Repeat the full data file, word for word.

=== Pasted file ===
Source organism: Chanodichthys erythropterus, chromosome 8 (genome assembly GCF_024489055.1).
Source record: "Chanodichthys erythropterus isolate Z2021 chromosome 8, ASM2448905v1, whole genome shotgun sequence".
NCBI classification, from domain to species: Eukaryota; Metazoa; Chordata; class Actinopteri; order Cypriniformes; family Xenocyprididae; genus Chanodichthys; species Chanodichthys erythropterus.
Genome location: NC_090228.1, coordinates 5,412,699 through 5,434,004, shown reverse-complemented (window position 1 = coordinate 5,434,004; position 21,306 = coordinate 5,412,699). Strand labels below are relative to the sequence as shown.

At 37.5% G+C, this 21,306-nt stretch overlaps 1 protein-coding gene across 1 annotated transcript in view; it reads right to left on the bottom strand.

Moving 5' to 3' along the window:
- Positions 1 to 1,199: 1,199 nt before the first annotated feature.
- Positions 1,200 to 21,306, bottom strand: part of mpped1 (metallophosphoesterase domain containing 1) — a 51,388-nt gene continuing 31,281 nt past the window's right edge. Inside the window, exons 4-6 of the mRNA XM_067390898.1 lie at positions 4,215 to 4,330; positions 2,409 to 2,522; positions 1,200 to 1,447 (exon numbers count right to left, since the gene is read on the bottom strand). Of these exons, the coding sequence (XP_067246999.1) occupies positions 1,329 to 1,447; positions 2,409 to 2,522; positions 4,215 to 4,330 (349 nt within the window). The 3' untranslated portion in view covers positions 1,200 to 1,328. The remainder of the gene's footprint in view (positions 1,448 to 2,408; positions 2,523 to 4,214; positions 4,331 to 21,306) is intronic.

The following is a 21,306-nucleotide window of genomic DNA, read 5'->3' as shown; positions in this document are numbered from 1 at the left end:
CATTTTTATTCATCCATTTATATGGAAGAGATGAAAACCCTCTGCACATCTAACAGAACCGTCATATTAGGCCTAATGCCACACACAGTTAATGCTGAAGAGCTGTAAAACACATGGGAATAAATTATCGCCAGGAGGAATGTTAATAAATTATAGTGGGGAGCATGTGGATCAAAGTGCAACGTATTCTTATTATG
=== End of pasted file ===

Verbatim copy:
Source organism: Chanodichthys erythropterus, chromosome 8 (genome assembly GCF_024489055.1).
Source record: "Chanodichthys erythropterus isolate Z2021 chromosome 8, ASM2448905v1, whole genome shotgun sequence".
NCBI classification, from domain to species: Eukaryota; Metazoa; Chordata; class Actinopteri; order Cypriniformes; family Xenocyprididae; genus Chanodichthys; species Chanodichthys erythropterus.
Genome location: NC_090228.1, coordinates 5,412,699 through 5,434,004, shown reverse-complemented (window position 1 = coordinate 5,434,004; position 21,306 = coordinate 5,412,699). Strand labels below are relative to the sequence as shown.

At 37.5% G+C, this 21,306-nt stretch overlaps 1 protein-coding gene across 1 annotated transcript in view; it reads right to left on the bottom strand.

Moving 5' to 3' along the window:
- Positions 1 to 1,199: 1,199 nt before the first annotated feature.
- Positions 1,200 to 21,306, bottom strand: part of mpped1 (metallophosphoesterase domain containing 1) — a 51,388-nt gene continuing 31,281 nt past the window's right edge. Inside the window, exons 4-6 of the mRNA XM_067390898.1 lie at positions 4,215 to 4,330; positions 2,409 to 2,522; positions 1,200 to 1,447 (exon numbers count right to left, since the gene is read on the bottom strand). Of these exons, the coding sequence (XP_067246999.1) occupies positions 1,329 to 1,447; positions 2,409 to 2,522; positions 4,215 to 4,330 (349 nt within the window). The 3' untranslated portion in view covers positions 1,200 to 1,328. The remainder of the gene's footprint in view (positions 1,448 to 2,408; positions 2,523 to 4,214; positions 4,331 to 21,306) is intronic.

The following is a 21,306-nucleotide window of genomic DNA, read 5'->3' as shown; positions in this document are numbered from 1 at the left end:
CATTTTTATTCATCCATTTATATGGAAGAGATGAAAACCCTCTGCACATCTAACAGAACCGTCATATTAGGCCTAATGCCACACACAGTTAATGCTGAAGAGCTGTAAAACACATGGGAATAAATTATCGCCAGGAGGAATGTTAATAAATTATAGTGGGGAGCATGTGGATCAAAGTGCAACGTATTCTTATTATG